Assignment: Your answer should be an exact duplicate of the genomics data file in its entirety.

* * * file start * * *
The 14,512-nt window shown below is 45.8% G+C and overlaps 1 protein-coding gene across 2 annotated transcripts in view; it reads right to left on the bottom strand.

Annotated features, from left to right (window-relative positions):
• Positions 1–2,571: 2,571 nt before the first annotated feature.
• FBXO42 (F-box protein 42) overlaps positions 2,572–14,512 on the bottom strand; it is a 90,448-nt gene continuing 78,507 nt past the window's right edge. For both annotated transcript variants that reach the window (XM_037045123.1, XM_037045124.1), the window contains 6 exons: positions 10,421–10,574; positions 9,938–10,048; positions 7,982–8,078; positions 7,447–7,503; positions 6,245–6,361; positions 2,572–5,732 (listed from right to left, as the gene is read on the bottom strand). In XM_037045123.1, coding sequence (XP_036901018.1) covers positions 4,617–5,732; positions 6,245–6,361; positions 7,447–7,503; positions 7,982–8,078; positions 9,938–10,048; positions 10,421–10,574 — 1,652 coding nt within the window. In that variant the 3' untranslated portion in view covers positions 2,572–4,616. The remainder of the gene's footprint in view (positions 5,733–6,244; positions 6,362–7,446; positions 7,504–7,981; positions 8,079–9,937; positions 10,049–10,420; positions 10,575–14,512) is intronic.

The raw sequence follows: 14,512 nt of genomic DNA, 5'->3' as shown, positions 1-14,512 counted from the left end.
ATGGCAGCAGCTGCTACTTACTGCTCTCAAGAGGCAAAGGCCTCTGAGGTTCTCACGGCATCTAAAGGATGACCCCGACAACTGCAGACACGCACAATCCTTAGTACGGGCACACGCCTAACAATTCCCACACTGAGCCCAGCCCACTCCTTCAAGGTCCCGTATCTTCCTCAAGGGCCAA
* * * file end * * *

The 14,512-nt window shown below is 45.8% G+C and overlaps 1 protein-coding gene across 2 annotated transcripts in view; it reads right to left on the bottom strand.

Annotated features, from left to right (window-relative positions):
• Positions 1–2,571: 2,571 nt before the first annotated feature.
• FBXO42 (F-box protein 42) overlaps positions 2,572–14,512 on the bottom strand; it is a 90,448-nt gene continuing 78,507 nt past the window's right edge. For both annotated transcript variants that reach the window (XM_037045123.1, XM_037045124.1), the window contains 6 exons: positions 10,421–10,574; positions 9,938–10,048; positions 7,982–8,078; positions 7,447–7,503; positions 6,245–6,361; positions 2,572–5,732 (listed from right to left, as the gene is read on the bottom strand). In XM_037045123.1, coding sequence (XP_036901018.1) covers positions 4,617–5,732; positions 6,245–6,361; positions 7,447–7,503; positions 7,982–8,078; positions 9,938–10,048; positions 10,421–10,574 — 1,652 coding nt within the window. In that variant the 3' untranslated portion in view covers positions 2,572–4,616. The remainder of the gene's footprint in view (positions 5,733–6,244; positions 6,362–7,446; positions 7,504–7,981; positions 8,079–9,937; positions 10,049–10,420; positions 10,575–14,512) is intronic.

The raw sequence follows: 14,512 nt of genomic DNA, 5'->3' as shown, positions 1-14,512 counted from the left end.
ATGGCAGCAGCTGCTACTTACTGCTCTCAAGAGGCAAAGGCCTCTGAGGTTCTCACGGCATCTAAAGGATGACCCCGACAACTGCAGACACGCACAATCCTTAGTACGGGCACACGCCTAACAATTCCCACACTGAGCCCAGCCCACTCCTTCAAGGTCCCGTATCTTCCTCAAGGGCCAA